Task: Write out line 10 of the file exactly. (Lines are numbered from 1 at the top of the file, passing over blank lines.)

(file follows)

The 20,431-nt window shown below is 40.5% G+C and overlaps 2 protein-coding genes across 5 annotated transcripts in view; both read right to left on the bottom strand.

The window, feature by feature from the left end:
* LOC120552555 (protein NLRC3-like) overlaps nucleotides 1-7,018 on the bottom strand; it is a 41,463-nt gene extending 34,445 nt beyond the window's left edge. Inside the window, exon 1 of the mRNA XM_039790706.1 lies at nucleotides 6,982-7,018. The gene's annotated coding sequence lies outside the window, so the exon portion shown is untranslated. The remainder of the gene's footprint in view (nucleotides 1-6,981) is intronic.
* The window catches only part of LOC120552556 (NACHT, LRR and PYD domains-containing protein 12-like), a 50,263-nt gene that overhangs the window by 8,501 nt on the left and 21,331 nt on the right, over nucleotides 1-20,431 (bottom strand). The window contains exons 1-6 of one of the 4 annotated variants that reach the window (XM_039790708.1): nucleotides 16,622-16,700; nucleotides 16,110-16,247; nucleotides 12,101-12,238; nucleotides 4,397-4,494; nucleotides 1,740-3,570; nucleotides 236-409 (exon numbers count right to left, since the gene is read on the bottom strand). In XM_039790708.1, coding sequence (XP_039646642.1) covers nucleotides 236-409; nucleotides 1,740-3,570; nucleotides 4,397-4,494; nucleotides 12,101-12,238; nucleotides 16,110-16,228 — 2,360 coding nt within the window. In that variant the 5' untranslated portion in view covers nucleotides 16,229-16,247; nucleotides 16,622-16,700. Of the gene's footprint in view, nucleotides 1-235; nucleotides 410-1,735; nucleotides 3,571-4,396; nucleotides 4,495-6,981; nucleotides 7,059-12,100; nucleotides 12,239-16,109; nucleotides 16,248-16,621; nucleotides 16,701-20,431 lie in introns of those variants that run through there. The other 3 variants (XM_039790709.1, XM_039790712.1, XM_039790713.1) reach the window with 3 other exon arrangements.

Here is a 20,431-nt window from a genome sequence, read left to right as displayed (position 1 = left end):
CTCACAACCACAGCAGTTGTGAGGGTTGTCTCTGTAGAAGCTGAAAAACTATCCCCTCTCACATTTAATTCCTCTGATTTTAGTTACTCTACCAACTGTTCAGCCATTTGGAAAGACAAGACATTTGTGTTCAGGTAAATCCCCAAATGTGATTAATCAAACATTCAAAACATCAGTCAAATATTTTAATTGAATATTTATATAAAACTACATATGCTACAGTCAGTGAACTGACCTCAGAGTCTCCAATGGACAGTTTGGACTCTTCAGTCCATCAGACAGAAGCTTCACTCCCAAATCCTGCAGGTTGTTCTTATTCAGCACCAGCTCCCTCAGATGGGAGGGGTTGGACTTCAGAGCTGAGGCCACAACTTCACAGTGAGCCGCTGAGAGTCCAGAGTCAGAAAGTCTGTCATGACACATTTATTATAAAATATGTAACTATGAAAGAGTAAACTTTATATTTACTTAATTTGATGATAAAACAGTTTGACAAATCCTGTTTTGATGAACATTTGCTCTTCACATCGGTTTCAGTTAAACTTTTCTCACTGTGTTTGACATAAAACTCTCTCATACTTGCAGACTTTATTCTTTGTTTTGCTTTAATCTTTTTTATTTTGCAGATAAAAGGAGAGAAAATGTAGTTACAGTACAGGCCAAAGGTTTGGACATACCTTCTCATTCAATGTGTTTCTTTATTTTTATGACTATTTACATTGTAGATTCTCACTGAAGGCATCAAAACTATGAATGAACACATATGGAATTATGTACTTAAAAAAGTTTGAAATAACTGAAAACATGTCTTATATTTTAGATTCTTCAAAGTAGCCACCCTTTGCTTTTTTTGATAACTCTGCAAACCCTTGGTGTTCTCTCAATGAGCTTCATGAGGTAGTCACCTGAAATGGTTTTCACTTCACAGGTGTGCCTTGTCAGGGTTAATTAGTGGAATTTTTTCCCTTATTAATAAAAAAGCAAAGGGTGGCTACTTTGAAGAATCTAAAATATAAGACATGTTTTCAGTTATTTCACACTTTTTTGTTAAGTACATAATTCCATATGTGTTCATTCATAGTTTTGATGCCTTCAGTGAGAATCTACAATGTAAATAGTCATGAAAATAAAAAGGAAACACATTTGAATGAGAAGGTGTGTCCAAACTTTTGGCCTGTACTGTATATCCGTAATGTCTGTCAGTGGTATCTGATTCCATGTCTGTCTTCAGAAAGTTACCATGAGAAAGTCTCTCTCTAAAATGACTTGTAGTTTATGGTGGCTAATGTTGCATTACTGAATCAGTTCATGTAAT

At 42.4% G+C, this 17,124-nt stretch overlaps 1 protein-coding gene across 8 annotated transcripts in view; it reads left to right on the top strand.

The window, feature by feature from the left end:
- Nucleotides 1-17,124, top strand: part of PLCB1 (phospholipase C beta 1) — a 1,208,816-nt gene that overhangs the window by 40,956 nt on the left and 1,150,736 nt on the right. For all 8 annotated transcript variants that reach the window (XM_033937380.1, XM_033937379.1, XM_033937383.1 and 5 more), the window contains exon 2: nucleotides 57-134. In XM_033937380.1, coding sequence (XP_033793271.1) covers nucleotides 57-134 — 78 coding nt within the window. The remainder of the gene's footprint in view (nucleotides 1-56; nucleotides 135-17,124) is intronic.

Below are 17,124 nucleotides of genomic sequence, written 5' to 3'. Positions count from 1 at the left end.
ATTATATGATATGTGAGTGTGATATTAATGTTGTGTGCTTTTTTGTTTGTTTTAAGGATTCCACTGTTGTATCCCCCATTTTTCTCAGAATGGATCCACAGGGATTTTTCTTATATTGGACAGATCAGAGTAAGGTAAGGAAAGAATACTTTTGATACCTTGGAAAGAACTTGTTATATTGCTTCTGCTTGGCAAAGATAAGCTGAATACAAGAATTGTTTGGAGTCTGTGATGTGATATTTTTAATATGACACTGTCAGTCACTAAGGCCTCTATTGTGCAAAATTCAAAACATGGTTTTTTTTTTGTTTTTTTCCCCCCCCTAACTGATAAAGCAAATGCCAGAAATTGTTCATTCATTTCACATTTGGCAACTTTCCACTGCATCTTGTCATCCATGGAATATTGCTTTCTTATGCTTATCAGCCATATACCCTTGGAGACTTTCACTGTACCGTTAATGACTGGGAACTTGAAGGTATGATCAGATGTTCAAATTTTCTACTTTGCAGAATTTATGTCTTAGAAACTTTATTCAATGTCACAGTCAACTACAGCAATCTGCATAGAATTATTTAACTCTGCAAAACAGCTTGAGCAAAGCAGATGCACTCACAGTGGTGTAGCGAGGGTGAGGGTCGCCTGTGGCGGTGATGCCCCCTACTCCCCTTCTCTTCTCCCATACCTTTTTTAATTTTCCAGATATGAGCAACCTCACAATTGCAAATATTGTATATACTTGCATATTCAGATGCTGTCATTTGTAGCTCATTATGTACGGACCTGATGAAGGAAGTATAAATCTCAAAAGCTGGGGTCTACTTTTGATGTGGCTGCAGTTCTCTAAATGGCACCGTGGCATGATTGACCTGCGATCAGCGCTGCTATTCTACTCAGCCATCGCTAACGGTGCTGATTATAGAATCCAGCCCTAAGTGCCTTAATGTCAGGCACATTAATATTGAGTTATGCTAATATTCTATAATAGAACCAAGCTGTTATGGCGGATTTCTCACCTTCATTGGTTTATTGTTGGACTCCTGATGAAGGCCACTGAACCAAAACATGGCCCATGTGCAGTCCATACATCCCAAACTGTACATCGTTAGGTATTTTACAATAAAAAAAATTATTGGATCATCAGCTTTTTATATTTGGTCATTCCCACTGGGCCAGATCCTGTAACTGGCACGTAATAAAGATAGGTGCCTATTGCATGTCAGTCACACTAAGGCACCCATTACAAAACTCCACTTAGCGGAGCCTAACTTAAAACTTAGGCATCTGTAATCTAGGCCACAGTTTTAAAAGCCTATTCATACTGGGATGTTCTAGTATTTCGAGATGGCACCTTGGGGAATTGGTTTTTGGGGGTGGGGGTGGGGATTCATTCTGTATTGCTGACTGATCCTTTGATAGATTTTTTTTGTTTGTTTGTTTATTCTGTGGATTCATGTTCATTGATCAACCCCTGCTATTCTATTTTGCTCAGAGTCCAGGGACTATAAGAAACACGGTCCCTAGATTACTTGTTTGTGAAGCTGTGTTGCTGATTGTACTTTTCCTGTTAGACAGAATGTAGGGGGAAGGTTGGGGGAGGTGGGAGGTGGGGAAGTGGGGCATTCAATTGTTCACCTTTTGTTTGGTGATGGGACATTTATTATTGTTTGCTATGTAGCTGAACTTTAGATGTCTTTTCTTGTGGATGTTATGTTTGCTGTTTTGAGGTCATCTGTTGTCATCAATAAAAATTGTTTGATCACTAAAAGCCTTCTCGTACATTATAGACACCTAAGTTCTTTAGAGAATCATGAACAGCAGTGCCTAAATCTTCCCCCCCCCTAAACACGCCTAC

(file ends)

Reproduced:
Below are 17,124 nucleotides of genomic sequence, written 5' to 3'. Positions count from 1 at the left end.